DFS highlights the issue of airspace violations

More than 80 cases reported this year

11.11.2013.- More than eighty airspace violations were recorded by DFS in the first nine months of this year alone. These were unauthorised entries into Class C and D airspaces and into the arrival and departure areas of the major German airports as well as above flight level 100. Other violations such as unauthorised flights into restricted areas were also recorded. Apart from the very high fines imposed by the Federal Supervisory Authority for Air Navigation Services (BAF), DFS would like to remind everyone of the hazards that can be caused by flying too close to airspace boundaries.

Class C and Class D airspaces were established to protect IFR traffic from unknown VFR traffic, thus preventing collisions and aircraft proximities.

The airspace in the vicinity of Germany's major international airports has a step-like structure with various lower limits which allows general aviation to avoid airspaces where air traffic control clearances are required. However, DFS studies have shown that many VFR pilots have often been flying as close as possible to these airspace boundaries, trying to use every last foot of available airspace. This presents a significant hazard when an aircraft finds itself in a slow and initially unnoticed climb and unintentionally flies into airspace that requires a clearance. This may happen due to changing wind and thermic conditions. In the past, pilots have also been distracted by navigation or radiotelephony and not noticed their slight change in altitude.

If DFS becomes aware of a violation – by a commercial pilot's TCAS report, for example – it is obliged to send a violation report to the Federal Supervisory Authority for Air Navigation Services (BAF). It is not within the discretion of DFS to decide which occurrences are reported or not. Unauthorised entries into these airspaces are punished as administrative offences. Fines of three- or four-digit figures may be imposed.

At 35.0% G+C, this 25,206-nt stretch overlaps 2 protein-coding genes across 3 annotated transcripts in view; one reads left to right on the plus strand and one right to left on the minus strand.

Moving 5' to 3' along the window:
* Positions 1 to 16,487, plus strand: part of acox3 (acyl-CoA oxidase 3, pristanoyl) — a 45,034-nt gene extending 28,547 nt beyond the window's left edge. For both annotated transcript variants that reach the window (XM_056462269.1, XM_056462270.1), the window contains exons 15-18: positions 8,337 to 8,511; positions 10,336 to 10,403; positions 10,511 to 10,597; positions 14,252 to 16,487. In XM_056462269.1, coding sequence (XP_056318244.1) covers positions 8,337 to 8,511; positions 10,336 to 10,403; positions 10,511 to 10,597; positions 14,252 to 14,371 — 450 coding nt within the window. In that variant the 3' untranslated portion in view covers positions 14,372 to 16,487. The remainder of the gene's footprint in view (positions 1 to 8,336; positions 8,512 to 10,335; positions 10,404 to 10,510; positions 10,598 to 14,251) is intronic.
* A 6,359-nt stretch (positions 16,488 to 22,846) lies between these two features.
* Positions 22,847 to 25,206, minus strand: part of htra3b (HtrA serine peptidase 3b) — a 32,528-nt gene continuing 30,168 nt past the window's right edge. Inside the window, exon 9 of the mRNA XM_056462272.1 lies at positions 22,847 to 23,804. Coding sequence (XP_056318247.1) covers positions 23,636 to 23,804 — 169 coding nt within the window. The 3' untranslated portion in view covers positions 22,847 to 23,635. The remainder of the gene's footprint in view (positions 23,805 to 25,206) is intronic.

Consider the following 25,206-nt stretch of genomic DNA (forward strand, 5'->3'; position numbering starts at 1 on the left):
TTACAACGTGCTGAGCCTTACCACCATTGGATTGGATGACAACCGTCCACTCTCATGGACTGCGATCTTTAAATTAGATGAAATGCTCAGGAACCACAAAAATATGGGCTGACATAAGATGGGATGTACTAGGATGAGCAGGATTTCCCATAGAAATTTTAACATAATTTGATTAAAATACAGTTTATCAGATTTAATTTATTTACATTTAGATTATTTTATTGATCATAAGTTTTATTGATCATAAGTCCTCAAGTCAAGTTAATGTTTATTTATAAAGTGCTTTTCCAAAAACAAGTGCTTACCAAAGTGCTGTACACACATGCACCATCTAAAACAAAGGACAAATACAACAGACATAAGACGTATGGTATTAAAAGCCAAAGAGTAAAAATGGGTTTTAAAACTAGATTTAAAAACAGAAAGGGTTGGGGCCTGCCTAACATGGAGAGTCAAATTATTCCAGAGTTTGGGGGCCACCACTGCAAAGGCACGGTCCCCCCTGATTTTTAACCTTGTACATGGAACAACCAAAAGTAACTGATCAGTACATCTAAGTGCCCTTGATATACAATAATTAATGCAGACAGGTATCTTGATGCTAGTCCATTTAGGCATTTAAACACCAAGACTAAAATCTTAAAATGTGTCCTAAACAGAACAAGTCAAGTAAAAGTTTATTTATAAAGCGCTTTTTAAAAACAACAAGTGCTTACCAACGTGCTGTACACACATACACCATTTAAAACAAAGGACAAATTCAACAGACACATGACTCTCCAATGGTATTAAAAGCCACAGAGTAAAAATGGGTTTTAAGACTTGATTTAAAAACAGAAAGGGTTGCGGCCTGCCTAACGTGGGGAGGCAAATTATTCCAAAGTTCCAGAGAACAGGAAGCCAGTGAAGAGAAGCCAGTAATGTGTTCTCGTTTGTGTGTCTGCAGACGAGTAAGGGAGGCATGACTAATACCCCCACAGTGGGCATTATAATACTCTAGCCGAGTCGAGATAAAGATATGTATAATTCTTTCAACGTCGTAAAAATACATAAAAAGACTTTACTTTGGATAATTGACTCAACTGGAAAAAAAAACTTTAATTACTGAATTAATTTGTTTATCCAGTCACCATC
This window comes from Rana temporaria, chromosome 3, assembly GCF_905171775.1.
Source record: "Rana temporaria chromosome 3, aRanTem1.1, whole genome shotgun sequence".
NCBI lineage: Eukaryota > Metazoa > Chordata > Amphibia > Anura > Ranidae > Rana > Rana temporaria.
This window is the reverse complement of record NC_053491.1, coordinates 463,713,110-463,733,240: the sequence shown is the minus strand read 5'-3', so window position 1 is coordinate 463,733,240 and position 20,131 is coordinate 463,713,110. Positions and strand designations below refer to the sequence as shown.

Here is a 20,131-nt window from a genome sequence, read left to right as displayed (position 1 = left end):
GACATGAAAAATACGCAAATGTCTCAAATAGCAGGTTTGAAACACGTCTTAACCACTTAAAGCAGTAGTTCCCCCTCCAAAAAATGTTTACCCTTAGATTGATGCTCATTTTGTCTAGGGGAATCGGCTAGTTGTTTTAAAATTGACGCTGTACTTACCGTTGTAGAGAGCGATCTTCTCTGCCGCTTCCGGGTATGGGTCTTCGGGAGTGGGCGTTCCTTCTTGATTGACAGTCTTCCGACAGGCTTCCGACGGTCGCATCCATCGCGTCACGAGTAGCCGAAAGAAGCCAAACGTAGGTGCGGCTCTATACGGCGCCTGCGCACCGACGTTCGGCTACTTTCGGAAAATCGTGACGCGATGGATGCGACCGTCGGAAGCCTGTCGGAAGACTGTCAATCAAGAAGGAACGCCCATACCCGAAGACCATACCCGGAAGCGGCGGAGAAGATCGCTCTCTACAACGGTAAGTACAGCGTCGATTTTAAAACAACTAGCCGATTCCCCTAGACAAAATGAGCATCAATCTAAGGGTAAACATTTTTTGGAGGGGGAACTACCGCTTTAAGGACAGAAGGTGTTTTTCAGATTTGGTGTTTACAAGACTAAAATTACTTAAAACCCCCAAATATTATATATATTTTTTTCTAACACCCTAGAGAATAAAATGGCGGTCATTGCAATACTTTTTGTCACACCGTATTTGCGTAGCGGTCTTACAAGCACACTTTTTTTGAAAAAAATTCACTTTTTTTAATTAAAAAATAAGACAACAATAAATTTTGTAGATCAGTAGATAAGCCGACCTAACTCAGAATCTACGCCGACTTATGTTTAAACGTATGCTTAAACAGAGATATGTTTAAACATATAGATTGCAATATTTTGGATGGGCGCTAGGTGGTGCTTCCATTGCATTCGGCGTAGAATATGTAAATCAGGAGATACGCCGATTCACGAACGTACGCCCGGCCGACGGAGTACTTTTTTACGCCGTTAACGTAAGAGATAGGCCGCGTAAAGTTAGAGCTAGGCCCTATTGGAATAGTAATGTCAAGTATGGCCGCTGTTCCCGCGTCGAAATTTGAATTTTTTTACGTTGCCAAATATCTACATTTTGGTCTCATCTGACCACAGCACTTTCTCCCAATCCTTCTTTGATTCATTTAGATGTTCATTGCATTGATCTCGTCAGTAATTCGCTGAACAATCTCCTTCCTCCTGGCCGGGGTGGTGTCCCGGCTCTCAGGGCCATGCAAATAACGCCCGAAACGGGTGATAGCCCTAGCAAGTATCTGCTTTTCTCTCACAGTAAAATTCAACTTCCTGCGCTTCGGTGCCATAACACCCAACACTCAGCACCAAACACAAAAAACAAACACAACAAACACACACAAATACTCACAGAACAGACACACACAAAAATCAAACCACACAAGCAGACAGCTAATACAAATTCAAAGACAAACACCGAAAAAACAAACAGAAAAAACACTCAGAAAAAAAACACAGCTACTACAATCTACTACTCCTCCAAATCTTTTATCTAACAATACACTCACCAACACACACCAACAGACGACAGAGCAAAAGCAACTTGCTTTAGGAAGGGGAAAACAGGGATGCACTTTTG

In addition to these financial consequences, there is the serious safety hazard of wake vortices caused by airliners. IFR flights are often guided to a level only 500 ft above the upper limit of Class E airspace and thus potentially quite close to a light aircraft. Even light aircraft flying lower than this may encounter another hazard that should not be underestimated. The hazard results from the fact that wake vortices do not just sink straight down but may also move sideways depending on the wind conditions. In addition, they may be present for minutes after the airliner is no longer in sight.

For this reason, DFS recommends that VFR flights in Class E airspace pay special attention to IFR traffic, take avoiding action early on and give airliners a wide berth. DFS provides flight information service (FIS) that can be helpful in such cases.

For more information and graphics (airspace structure with aircraft), please contact Nanda Geelvink (Public Relations)
nanda.geelvink@dfs.de, Telephone: +49 (0)6103 707 4164

DFS Deutsche Flugsicherung GmbH, the German air navigation service provider, is a State-owned company under private law and has 6,000 employees. DFS ensures the safe and punctual flow of air traffic over Germany. Staff coordinate up to 10,000 aircraft movements in German airspace every day, and about three million movements every year. This makes Germany the country with the highest traffic volume in Europe. DFS operates control centres in Langen, Bremen, Karlsruhe and Munich. In addition, DFS is represented in the Eurocontrol Centre in Maastricht, the Netherlands, and in the control towers of the 16 international German airports. DFS provides training and consultancy services around the world and develops and sells air traffic management systems. The company's portfolio also comprises flight-relevant data, aeronautical publications and aeronautical information services. DFS has the following business units: Control Centre, Tower, Aeronautical Solutions and Aeronautical Information Management.